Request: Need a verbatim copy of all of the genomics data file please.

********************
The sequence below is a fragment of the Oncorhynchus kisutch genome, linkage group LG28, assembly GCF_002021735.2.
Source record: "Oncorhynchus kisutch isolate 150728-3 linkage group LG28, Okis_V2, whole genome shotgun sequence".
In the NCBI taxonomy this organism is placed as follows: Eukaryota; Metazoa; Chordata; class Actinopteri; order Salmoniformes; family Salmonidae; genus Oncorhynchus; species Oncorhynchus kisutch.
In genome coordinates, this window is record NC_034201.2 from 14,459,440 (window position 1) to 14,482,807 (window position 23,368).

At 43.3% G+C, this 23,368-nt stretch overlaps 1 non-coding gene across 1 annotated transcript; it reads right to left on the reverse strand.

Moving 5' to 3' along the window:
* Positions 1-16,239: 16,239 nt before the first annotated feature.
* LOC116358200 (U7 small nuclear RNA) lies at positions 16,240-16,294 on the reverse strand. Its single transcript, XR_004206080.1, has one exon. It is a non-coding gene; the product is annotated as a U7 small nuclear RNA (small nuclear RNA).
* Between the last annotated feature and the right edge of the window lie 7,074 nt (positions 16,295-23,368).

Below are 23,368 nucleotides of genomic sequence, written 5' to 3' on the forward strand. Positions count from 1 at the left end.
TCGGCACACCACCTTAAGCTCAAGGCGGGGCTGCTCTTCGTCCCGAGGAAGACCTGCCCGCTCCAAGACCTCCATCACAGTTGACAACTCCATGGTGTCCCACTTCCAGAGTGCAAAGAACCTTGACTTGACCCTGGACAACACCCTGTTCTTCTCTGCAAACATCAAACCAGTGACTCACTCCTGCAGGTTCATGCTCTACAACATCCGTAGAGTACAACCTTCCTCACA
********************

The sequence below is a fragment of the Oncorhynchus kisutch genome, linkage group LG28, assembly GCF_002021735.2.
Source record: "Oncorhynchus kisutch isolate 150728-3 linkage group LG28, Okis_V2, whole genome shotgun sequence".
In the NCBI taxonomy this organism is placed as follows: Eukaryota; Metazoa; Chordata; class Actinopteri; order Salmoniformes; family Salmonidae; genus Oncorhynchus; species Oncorhynchus kisutch.
In genome coordinates, this window is record NC_034201.2 from 14,459,440 (window position 1) to 14,482,807 (window position 23,368).

At 43.3% G+C, this 23,368-nt stretch overlaps 1 non-coding gene across 1 annotated transcript; it reads right to left on the reverse strand.

Moving 5' to 3' along the window:
* Positions 1-16,239: 16,239 nt before the first annotated feature.
* LOC116358200 (U7 small nuclear RNA) lies at positions 16,240-16,294 on the reverse strand. Its single transcript, XR_004206080.1, has one exon. It is a non-coding gene; the product is annotated as a U7 small nuclear RNA (small nuclear RNA).
* Between the last annotated feature and the right edge of the window lie 7,074 nt (positions 16,295-23,368).

Below are 23,368 nucleotides of genomic sequence, written 5' to 3' on the forward strand. Positions count from 1 at the left end.
TCGGCACACCACCTTAAGCTCAAGGCGGGGCTGCTCTTCGTCCCGAGGAAGACCTGCCCGCTCCAAGACCTCCATCACAGTTGACAACTCCATGGTGTCCCACTTCCAGAGTGCAAAGAACCTTGACTTGACCCTGGACAACACCCTGTTCTTCTCTGCAAACATCAAACCAGTGACTCACTCCTGCAGGTTCATGCTCTACAACATCCGTAGAGTACAACCTTCCTCACA